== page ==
Robert Robinson - Biography
Excerpt from: (http://www.nobel.se/chemistry/laureates/1947/robinson-bio.html)
Sir Robert Robinson was born at Rufford, near Chesterfield, Derbyshire on September
13th, 1886, the son of William Bradbury Robinson, a surgical dressing
manufacturer who invented his own machines for the production of lint,
bandages, etc., and the cardboard boxes for packaging them. He was educated
at the Chesterfield Grammar School, Fulneck School, near Leeds, and at
Manchester University where he graduated B.Sc. in 1906
and D.Sc. in 1910.
In 1912, he was appointed the first Professor of Pure and Applied Organic
Chemistry in the University of Sydney. He returned to Britain in 1915
to take the Chair in Organic Chemistry at the University of Liverpool until 1920 when he accepted
an appointment as Director of Research at the British Dyestuffs Corporation.
One year later, he became Professor of Chemistry at St. Andrews and in 1922 he took the Chair in Organic
Chemistry at Manchester University until 1928 when he accepted a similar
post in the University of London. In 1930, he was appointed Waynflete
Professor of Chemistry, Oxford University, where he remained until his retirement
in 1955 when he was appointed Emeritus Professor and Honorary Fellow of
Magdalen College. He has been a Director of the Shell Chemical Company
and a chemical consultant since 1955.
Sir Robert has been a member of over thirty Government Committees and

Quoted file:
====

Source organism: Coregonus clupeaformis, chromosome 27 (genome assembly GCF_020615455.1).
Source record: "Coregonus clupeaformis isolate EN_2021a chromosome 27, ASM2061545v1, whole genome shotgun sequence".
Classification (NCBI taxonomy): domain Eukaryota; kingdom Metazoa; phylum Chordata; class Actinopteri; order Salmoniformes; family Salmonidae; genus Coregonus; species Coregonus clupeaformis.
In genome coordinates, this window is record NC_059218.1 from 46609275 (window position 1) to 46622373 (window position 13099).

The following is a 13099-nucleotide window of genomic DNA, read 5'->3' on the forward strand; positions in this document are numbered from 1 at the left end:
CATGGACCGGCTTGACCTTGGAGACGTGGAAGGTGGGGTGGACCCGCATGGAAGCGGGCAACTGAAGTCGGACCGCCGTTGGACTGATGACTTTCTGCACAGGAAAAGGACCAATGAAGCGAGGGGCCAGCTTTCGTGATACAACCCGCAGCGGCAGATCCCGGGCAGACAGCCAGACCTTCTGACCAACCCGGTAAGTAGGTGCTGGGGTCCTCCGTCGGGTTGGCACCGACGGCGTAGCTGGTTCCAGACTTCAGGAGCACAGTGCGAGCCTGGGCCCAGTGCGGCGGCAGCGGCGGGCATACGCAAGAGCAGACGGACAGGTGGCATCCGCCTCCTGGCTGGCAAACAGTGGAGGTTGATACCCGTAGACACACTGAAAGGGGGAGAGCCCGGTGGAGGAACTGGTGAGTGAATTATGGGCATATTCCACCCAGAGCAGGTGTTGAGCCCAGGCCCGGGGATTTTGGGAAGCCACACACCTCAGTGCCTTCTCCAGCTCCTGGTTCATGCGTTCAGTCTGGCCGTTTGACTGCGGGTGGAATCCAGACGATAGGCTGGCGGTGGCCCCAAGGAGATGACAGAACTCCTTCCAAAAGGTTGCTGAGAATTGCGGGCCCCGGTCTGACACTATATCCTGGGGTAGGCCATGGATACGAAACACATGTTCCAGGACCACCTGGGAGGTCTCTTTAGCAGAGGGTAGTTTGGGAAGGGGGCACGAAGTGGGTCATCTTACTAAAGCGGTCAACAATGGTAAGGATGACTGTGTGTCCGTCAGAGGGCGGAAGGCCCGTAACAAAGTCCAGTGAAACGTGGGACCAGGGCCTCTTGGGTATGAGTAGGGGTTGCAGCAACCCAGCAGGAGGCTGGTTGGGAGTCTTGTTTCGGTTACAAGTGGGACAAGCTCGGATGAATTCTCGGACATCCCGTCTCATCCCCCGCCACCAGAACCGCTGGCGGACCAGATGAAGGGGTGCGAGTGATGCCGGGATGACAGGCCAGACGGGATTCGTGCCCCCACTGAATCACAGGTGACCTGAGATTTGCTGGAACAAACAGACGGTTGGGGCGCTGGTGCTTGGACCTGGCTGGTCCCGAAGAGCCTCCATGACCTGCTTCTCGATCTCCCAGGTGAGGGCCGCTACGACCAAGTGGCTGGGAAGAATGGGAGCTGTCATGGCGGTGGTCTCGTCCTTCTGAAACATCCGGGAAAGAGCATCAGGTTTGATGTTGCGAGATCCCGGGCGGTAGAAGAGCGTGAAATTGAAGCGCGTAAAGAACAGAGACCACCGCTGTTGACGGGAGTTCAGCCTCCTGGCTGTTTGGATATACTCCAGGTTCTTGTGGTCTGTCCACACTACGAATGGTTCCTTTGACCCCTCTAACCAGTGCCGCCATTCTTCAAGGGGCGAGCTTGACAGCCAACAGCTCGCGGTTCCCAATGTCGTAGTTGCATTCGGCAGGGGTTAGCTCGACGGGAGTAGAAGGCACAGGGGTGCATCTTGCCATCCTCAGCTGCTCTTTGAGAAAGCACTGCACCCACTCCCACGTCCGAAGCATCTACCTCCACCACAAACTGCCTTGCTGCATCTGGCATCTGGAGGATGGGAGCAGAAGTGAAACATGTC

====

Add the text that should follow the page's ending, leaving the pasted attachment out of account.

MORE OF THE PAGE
chairman of some of them. He was a United Kingdom delegate to the first
Conference of UNESCO in 1947. He was knighted in 1939 and appointed to
the Order of Merit in 1949.
Robinson's extensive researches in organic chemistry have dealt not only
with the structure and synthesis of many organic bodies, but also with
the electrochemical mechanism of organic reactions. His interest in the
chemical constitution of plant dyestuffs (anthocyanins) soon extended
to another group of vegetable bodies, the alkaloids, where the whole series
of his researches are remarkable for their brilliant syntheses. He contributed
greatly towards the definition of the arrangement of atoms within molecules
of morphine, papaverine, narcotine, etc. These discoveries led to the
successful production of certain antimalarial drugs (they are reported
in numerous scientific papers, mainly in the Journal of the Chemical Society).
Sir Robert, a Fellow of the Royal Institute of Chemistry and of the Royal Society was President of The Chemical Society,
1939-1941; of the Royal Society, 1945-1950; of the British Association
for the Advancement of Science, 1955; and of the Society for the Chemical
Industry, 1958. He is a Commandeur de la Légion d'Honneur and holds Honorary
Doctorates of over twenty British and foreign universities. He has been
honoured by The Chemical Society (Longstaff, Faraday and Flintoff Medals),
the Royal Society (Davy, Royal and Copley Medals) and the Swiss, American,
French and German Chemical Societies; he has also been awarded the Franklin
Medal of the Franklin Institute of Philadelphia, the Albert Gold Medal
of the Royal Society of Arts and the Medal of Freedom (U.S. Government).
Sir Robert is Corresponding Member, Honorary Fellow, Foreign Member, Associate
or Correspondant of almost fifty British and foreign learned societies.
In 1962, The Chemical Society honoured Sir Robert by establishing a Robert
Robinson Lectureship, to be delivered biennially in lieu of the usual Presidential Address.
In 1912 Sir Robert married Gertrude Maud Walsh, a fellow student at Manchester
University. They collaborated in several fields of chemical research,
notably in a survey of anthocyanins. She died in 1954; they had one son
and one daughter. In 1957, he married Stearn Sylvia Hillstrom (née Hershey) of New York.
In his younger days, Sir Robert was a keen mountaineer, having climbed
in the Alps, Pyrenees, Norway and New Zealand, and he is an ardent chess
player being President of the British Chess Federation, 1950-1953. His
hobbies also include photography and music.
Sir Robert Robinson died in